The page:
With police stations under pressure to provide remote communication channels between solicitors and their clients, concerns have been raised that calls are being monitored

Solicitor Julian Young needed to speak to his client, who was detained in the cells at Charing Cross Police Station, ahead of a remote court hearing. The police station rang him to patch him through. Just as the call was being transferred, Young heard what sounded like a pre-recorded message informing him that the call may be monitored.

That message has fuelled concerns about whether or not police can overhear what are supposed to be private calls between lawyer and client at a time when physically visiting a police station or court is not always possible due to the Covid-19 pandemic.

Young, a consultant at national firm Tuckers, warned his client that for some reason the call may be monitored and to take care when answering questions. The solicitor, who is also president of the West London Law Society, raised his concern in open court and to the chief magistrate.

The Gazette understands he is not the only solicitor to be concerned about the potential for police to monitor or overhear calls. Young said he and others have been horrified – especially at a time when a protocol had been agreed between police forces, the Crown Prosecution Service, the Law Society and practitioners’ groups to limit physical attendances at police stations.

Young added: ‘This state of affairs strikes at the heart of the principles of privacy and confidentiality between a solicitor and client. It not only has ramifications for criminal cases, but also for family and civil lawyers when a client is in a police station.’

The Police and Criminal Evidence Act 1984 states that a person arrested and held in custody in a police station or other premises shall be entitled, if requested, to consult a solicitor privately at any time.

The Gazette asked the National Police Chiefs’ Council if there was any potential for calls between lawyers and clients taking place via a police station line to be monitored. We were told the NPCC is not an operational police force and we would have to speak to the force in question.

When asked whether Young’s calls – or indeed any calls between lawyer and client via the police station – are or can be monitored, the Metropolitan Police said the private consultation process has been a challenge since its Covid-19 response position was initiated. During this time, it had 21 operational custody suites. Some are modern, with private phone booths, others are older with various telephone options. ‘It should be noted that they were not designed to facilitate lengthy private conversations with legal representatives,’ the force said. ‘The standard method would have been that the phones were used for a short, initial exchange before the representative attended the station in person to take detailed instruction.’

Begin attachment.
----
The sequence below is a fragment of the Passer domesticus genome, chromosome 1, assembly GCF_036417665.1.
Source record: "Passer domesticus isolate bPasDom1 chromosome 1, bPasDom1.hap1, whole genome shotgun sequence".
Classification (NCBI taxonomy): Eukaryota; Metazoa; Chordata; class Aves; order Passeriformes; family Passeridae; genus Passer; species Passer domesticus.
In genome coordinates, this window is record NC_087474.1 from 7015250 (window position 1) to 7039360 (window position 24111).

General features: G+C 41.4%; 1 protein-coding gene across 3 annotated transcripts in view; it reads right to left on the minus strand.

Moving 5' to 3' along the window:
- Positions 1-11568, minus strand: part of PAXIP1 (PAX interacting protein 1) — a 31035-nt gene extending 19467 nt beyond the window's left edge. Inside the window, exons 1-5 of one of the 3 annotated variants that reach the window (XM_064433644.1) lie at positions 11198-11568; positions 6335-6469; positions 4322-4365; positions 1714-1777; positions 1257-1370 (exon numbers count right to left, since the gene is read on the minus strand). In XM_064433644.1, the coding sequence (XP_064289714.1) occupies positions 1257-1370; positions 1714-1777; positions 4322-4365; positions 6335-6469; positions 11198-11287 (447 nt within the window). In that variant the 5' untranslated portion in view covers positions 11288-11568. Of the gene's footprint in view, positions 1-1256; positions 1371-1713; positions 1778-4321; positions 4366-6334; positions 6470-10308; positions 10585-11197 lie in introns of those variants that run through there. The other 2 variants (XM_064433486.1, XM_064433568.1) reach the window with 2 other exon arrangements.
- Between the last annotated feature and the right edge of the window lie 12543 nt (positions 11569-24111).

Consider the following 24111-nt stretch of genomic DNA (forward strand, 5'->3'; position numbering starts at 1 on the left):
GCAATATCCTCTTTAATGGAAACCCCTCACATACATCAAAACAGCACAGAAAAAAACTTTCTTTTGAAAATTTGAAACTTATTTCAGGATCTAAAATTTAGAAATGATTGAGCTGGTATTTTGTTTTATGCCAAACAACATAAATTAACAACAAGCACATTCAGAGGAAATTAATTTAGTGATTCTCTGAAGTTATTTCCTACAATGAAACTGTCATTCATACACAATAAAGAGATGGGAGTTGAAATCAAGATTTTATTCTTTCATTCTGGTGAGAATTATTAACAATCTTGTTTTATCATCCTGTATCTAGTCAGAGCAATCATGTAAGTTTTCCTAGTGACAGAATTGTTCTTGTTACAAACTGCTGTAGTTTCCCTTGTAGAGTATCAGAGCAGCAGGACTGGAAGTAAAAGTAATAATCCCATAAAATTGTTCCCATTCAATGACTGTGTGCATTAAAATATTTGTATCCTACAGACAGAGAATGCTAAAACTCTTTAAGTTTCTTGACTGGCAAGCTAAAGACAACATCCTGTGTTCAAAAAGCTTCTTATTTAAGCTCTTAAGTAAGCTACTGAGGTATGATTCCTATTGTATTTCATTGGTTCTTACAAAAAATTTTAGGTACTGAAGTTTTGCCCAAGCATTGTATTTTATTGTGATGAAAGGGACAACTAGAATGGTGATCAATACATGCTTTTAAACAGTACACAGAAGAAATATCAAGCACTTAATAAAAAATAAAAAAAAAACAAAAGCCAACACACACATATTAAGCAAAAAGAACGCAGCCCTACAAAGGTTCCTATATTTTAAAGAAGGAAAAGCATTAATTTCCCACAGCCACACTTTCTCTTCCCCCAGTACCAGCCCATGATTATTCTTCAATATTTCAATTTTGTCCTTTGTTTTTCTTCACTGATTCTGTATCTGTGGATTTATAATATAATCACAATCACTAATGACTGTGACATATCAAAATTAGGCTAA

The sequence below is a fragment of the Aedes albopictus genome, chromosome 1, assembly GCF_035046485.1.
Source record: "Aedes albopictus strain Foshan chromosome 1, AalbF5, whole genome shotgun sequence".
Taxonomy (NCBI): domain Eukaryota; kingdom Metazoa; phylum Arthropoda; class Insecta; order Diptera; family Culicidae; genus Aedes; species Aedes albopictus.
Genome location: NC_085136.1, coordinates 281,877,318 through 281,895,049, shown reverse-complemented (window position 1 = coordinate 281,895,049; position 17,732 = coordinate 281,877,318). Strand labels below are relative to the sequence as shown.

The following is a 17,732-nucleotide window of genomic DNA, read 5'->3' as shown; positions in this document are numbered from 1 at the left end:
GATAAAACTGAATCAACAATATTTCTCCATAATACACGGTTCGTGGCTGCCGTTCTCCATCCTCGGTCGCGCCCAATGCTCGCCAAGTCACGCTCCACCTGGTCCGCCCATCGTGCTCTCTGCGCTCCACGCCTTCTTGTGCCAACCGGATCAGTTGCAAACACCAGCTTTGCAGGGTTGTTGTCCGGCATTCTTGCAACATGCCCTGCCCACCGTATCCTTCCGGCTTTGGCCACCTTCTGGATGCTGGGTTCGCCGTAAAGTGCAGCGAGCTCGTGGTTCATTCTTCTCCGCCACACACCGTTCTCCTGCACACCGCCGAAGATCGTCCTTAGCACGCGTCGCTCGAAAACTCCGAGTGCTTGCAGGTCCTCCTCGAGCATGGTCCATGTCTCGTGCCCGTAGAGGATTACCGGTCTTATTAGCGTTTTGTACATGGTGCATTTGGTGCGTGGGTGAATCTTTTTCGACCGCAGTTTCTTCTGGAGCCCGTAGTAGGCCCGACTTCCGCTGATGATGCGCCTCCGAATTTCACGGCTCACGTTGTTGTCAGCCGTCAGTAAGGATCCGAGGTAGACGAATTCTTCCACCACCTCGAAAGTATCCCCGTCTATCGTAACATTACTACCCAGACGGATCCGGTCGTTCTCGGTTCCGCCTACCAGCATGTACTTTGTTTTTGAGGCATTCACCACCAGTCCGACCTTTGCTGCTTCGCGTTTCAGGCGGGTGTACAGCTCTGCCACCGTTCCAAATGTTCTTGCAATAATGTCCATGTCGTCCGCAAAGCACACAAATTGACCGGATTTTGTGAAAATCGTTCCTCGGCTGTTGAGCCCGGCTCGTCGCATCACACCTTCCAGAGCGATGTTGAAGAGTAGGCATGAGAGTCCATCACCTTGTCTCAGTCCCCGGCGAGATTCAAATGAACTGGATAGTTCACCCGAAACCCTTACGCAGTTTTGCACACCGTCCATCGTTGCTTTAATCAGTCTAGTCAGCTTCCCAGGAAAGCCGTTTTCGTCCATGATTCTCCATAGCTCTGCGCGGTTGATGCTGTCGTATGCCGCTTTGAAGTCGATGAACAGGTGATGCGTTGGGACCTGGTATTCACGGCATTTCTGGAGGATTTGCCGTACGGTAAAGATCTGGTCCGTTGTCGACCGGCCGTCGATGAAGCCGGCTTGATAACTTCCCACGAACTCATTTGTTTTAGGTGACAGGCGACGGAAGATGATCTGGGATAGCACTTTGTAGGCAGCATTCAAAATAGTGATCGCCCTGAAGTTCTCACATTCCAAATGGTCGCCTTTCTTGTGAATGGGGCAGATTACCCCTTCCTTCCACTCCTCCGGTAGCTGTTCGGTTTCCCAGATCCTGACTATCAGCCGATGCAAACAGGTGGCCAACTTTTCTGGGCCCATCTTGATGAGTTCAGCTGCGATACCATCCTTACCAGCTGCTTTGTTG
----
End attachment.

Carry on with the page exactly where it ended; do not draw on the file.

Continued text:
The Met said options were discussed with HM Courts & Tribunals Service and multi-agency working groups. A series of temporary measures was agreed until a ‘technical solution’ was in place.

The temporary measures included phone booths and phones with hoods attached to the wall in custody suites. The Met said: ‘Before the defence representative spoke to their client they had to be made aware that the phone was in the public domain, was not recorded but what their client said could be overheard. Solicitors were advised that if they wished to attend in person they would be welcome, subject to the same risk triage process as with all entrants to the controlled area, and provided with personal protective equipment.’

The Met has since purchased mobile phones, Bluetooth headsets and speakers to enable private consultations. ‘The detainee is given the headset or speaker and the mobile phone is retained by the staff member. This is allowing the private consultation to take place without the detainee having the temptation to use the device for other means,’ it said.

The phone is held by an officer or a dedicated detention officer.

Young has also flagged up his concerns to the Law Society. A Chancery Lane spokesperson said: ‘It is fundamental to the integrity of the criminal justice system that clients can have strictly confidential discussions with their lawyer. We are seeking urgent discussions with the police to ensure that this confidentiality cannot be compromised.’


Additional reporting by Josh Mellor